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Isaac Rabinovitz Lab

The general goal of our research is to understand the molecular basis of carcinoma invasion, focusing on the regulatory mechanisms of cell adhesion. One of the hallmarks in early carcinoma is the disappearance of the hemidesmosome (HD), a multi-protein structure used by epithelial cells to firmly attach to the basement membrane. These anchoring structures hinder cell movement and need to be disassembled to allow the cell to migrate and invade. Our research seeks to understand how carcinoma cells manage to free themselves of these anchoring structures. One aspect of our studies seeks to unravel signaling pathways in carcinoma cells that promote the disassembly of the hemidesmosome, such as those elicited by growth factors. Another aspect is the structural and functional modifications that HDs undergo upon activation of these signaling pathways. Phosphorylation of the HD components is thought to play an important role in HD disassembly. We and others have shown that phosphorylation of the a6b4 integrin, a laminin receptor and a component of the HD, can regulate the stability of the HD. Growth factors can activate a PKC-dependent signaling pathway that promotes a6b4 phosphorylation and induces HD disassembly. We have successfully identified a cluster of serines in the b4 subunit, S 1356, S 1360 and S 1364 , that are phosphorylated upon growth factor stimulation and mediate HD disassembly. These serines are part of the connecting segment of b4, a region that has been shown to contain several other regulatory elements.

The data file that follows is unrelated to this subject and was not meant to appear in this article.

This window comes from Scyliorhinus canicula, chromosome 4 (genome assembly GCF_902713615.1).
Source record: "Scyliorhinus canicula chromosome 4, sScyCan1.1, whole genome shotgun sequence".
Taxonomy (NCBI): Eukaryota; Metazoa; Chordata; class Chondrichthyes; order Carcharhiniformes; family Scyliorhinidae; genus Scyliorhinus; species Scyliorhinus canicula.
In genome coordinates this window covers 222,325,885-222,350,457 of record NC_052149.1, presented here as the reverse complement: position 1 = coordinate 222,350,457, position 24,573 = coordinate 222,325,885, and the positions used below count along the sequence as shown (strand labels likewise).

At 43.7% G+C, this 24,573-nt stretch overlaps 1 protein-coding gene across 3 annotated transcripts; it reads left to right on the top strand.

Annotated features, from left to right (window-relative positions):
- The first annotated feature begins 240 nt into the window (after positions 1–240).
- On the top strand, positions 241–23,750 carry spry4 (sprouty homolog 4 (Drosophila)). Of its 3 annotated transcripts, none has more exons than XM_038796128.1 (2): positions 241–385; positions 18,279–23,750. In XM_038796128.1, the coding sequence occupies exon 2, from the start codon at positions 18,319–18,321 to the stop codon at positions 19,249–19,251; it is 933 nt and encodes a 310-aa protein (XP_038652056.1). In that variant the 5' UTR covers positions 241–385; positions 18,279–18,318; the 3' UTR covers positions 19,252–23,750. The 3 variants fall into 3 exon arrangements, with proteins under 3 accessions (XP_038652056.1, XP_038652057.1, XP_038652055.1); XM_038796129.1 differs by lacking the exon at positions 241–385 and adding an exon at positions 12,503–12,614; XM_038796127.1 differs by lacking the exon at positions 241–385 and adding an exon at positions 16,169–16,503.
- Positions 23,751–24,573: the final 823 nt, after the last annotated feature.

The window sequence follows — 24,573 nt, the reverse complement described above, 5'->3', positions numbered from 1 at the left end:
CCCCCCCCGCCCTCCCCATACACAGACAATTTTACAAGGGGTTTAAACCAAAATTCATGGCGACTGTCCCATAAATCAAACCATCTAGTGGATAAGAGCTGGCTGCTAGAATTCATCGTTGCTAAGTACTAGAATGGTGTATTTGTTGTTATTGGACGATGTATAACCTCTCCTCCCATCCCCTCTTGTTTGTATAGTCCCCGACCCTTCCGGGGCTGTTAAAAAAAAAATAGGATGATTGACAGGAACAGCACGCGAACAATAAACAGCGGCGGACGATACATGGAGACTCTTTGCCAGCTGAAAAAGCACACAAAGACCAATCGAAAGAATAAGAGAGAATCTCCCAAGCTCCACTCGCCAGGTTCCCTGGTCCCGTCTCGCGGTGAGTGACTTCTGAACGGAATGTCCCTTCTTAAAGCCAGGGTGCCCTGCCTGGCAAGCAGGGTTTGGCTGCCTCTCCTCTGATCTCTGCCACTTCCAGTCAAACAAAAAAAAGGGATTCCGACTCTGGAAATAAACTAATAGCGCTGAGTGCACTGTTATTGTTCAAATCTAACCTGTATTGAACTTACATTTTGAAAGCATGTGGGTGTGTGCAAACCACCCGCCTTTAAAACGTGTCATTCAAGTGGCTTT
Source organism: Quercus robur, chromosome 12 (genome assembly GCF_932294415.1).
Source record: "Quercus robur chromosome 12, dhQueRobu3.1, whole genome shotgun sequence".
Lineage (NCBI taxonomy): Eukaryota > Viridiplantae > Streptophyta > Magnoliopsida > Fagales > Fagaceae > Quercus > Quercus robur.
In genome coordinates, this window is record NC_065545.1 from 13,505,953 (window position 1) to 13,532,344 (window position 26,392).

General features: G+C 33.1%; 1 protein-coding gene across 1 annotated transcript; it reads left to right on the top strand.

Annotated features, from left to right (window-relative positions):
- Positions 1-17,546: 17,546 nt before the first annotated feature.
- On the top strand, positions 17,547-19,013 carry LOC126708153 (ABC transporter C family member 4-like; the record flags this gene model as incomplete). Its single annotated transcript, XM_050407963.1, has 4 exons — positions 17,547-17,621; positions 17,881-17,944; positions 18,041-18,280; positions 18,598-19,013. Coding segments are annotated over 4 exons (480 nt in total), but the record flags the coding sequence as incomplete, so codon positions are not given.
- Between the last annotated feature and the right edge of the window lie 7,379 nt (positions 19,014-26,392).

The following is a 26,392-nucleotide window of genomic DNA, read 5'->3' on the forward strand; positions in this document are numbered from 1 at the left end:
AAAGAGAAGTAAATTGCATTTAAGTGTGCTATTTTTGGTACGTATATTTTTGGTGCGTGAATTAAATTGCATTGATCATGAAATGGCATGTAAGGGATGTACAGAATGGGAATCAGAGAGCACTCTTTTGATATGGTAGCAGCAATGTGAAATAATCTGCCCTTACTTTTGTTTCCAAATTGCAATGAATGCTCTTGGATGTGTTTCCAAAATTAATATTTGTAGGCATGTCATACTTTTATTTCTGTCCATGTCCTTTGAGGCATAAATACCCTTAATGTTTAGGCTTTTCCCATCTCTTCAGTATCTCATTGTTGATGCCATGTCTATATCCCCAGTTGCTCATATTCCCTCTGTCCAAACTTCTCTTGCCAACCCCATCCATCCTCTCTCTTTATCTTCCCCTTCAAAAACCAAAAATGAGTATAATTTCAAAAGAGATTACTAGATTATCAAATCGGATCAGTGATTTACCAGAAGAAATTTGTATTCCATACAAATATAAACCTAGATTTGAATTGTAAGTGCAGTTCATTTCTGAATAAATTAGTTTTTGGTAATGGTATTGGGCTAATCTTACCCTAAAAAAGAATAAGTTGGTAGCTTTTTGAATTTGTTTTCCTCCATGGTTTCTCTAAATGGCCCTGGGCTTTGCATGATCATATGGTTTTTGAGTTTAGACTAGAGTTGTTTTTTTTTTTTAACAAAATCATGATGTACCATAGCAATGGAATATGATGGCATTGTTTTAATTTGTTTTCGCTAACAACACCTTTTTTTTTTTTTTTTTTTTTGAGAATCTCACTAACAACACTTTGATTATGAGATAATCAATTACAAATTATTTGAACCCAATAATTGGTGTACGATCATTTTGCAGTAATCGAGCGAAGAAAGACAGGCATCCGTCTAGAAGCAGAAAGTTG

Understanding the dynamics of HDs will eventually allow us to test whether inhibition of hemidesmosome disassembly could prevent invasion. This information will be valuable in the future design of rational approaches to prevent carcinoma dissemination.

Another line of study that we are pursuing is the mechanical and mechano-sensory functions of a6b4 and the hemidesmosome. Our recent studies have shown that a6b4 in colon carcinoma cells is involved in the generation of traction and that this function may be important in basement membrane remodeling, which could allow carcinoma cells to clear paths for invasion.

Selected Recent Publication

Rabinovitz, I., Tsomo, L., and Mercurio A.M., PKC-a phosphorylation of specific serines in the connecting segment of the b4 integrin regulates the dynamics of hemidesmosomes. Molecular and Cellular Biology 10:4351-60, 2004

Rabinovitz, I., and Mercurio AM. Dynamic Functions of the a6b4 Integrin in Carcinoma. In " Cell motility in Cancer Invasion and Metastasis" Allan Wells, ed. New York, NY: Kluwer Academic Publishers,. 29 pg, 2005 (in press).

Contact Information

Isaac Rabinovitz, Ph.D.
Pathology
Beth Israel Deaconess Medical Center
RN-227D
99 Brookline Avenue
Boston, MA 02215
617-667-1450
617-667-2913
irabinov@bidmc.harvard.edu